"I'm noticing a little more traffic coming through the store," Cozart said. "I really think that business will pick back up for everyone now that the strike is over."

Local retailers are hoping to benefit from the new Constellium contract.

Workers will receive $7,500 up-front bonuses in return for ratifying the agreement.

Constellium spokeswoman Laura Prisc couldn't comment on when those bonuses would be paid, but workers have said they expect the checks within two weeks.

The bonuses could amount to a nearly $5.3 million stimulus for the local economy.

"That's a shot in the arm right there," Ihle said.

Local retailers hope the workers will spend the money wisely.  

"I just hope they don't take it and go blow it all at Cabela's," Lemley said.

Jackson County Chamber of Commerce Program Manager Missy Spangler said she's been pushing a "buy local" message.

"I hope and encourage the workers to spend the money locally, as we have so much to offer in our community," Spangler said.

She said county businesses have continued to support local programs and charities, even in tough times. She hopes if the plant workers buy locally, storeowners can offset some of the business they lost during the strike.

"A smaller community is easily effected by these fluctuations in job changes, so it is important for the success of all - the local businesses, as well as the community - to stay supportive of one another," Spangler said.  

Growing confidence

Leaders say the length of the Constellium contract will help stabilize the economy.

"I believe the five-year contract provides a strong foundation on which Constellium can continue to build their operations in Jackson County," said Mark Whitley, director of the Jackson County Development Authority.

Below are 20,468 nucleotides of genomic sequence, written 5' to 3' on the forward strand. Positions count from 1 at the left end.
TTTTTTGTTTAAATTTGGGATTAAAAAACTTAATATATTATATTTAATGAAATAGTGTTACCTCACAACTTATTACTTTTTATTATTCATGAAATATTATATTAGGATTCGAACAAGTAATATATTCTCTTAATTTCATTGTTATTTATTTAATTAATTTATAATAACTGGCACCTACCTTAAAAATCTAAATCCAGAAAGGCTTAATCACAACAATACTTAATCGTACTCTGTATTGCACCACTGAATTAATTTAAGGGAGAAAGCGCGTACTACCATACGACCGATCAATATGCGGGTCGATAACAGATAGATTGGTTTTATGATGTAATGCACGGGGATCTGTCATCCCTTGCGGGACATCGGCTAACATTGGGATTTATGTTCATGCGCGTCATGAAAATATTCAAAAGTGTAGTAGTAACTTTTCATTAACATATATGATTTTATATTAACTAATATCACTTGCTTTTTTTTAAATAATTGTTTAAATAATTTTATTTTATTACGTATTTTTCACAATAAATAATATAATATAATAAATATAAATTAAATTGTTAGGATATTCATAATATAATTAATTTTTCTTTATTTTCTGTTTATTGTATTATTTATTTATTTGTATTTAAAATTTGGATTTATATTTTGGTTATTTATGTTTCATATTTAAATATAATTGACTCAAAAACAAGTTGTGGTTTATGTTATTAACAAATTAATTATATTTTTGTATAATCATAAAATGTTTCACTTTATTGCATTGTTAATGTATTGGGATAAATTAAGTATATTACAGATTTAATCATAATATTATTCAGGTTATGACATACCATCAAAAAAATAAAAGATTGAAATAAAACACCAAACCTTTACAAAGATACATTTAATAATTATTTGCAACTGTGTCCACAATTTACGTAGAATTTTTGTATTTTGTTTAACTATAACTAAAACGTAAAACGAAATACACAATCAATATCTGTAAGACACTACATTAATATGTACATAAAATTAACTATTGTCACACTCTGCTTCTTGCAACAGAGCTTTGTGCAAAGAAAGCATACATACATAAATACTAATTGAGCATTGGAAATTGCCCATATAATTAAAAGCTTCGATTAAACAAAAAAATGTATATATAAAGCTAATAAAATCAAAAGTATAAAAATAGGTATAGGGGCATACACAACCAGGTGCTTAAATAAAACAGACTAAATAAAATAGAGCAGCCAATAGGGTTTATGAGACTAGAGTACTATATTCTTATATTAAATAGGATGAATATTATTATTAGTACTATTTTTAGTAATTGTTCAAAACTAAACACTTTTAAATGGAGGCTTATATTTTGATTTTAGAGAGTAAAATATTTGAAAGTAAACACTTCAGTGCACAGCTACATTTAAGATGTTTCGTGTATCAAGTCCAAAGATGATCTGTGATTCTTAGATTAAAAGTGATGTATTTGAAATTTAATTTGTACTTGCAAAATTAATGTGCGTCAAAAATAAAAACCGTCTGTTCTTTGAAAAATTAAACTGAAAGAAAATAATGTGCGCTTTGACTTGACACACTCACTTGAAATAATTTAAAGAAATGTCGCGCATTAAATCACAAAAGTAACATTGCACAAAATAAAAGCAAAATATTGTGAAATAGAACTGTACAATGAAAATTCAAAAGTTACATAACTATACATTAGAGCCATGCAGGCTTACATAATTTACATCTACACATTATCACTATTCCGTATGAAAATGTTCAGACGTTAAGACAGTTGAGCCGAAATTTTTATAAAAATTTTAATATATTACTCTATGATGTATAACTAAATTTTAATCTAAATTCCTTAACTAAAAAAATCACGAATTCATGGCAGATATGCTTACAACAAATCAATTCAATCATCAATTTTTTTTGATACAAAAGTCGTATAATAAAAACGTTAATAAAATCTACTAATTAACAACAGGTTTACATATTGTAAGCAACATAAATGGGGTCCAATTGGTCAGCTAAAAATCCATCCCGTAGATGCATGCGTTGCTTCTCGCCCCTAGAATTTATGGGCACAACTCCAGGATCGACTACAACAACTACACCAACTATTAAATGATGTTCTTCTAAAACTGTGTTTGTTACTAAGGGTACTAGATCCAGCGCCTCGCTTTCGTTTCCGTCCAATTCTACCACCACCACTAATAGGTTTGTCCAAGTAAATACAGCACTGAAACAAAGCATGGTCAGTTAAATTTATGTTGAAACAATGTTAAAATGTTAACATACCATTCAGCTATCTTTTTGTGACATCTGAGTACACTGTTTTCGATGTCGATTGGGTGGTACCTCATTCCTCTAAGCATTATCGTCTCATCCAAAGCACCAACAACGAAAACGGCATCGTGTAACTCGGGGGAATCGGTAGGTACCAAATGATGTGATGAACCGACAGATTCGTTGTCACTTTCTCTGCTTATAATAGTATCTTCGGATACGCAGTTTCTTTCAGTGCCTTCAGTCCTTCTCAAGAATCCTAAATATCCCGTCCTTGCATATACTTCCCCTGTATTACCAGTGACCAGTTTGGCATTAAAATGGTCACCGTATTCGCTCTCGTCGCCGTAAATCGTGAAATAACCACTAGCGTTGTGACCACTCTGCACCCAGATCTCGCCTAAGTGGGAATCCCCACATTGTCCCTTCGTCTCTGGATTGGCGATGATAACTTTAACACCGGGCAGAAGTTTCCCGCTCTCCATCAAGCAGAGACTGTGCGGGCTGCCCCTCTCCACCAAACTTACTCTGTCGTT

Ihle said being able to tell potential business investors that the county's largest employer will be stable for at least five more years will give them confidence to open businesses in the area.

"Having those jobs and longer-term economic security will make it easier for us to go out and recruit businesses to fill these buildings downtown," he said. "Whether it's someone that's looking to put in a grocery store or restaurant, we can say, 'Hey we've got these jobs here and they're going to be here.' "

Officials also are anxiously awaiting the state Public Service Commission's decision on Century Aluminum's proposed special power rate.

Century officials have said a flexible power rate would help them manage swings in the aluminum market and let them restart their Ravenswood plant. That could generate more than 470 manufacturing jobs.

The PSC's decision is expected this week.

Grimmett said the combination of Constellium workers going back to work and the addition of hundreds of jobs at Century could turn things around for the entire region.

"I am optimistic that if we can do this with Constellium, and we can get Century going, we will be able to bring people in and improve the demographics of the mid-Ohio Valley enough to get things really going," he said.

Whitley also has high hopes.

He recently traveled with Gov. Earl Ray Tomblin on a trade mission to Japan to seek business opportunities. He said he had been working with several companies to entice investment before, during and after the Constellium strike.

Whitley said recent spikes in aluminum prices, along with new opportunities developing at local auto parts supplier K.S. of West Virginia and plastics recycler Star Plastics, hold a lot of promise for the local economy.

"Jackson County's economy is growing stronger with incredible opportunities in the near future," Whitley said. "With the projects we are working hard on, Jackson County could conceivably have one of the best economies in West Virginia and the tri-state region."

Contact writer Jared Hunt at or 304-348-5148. 


User Comments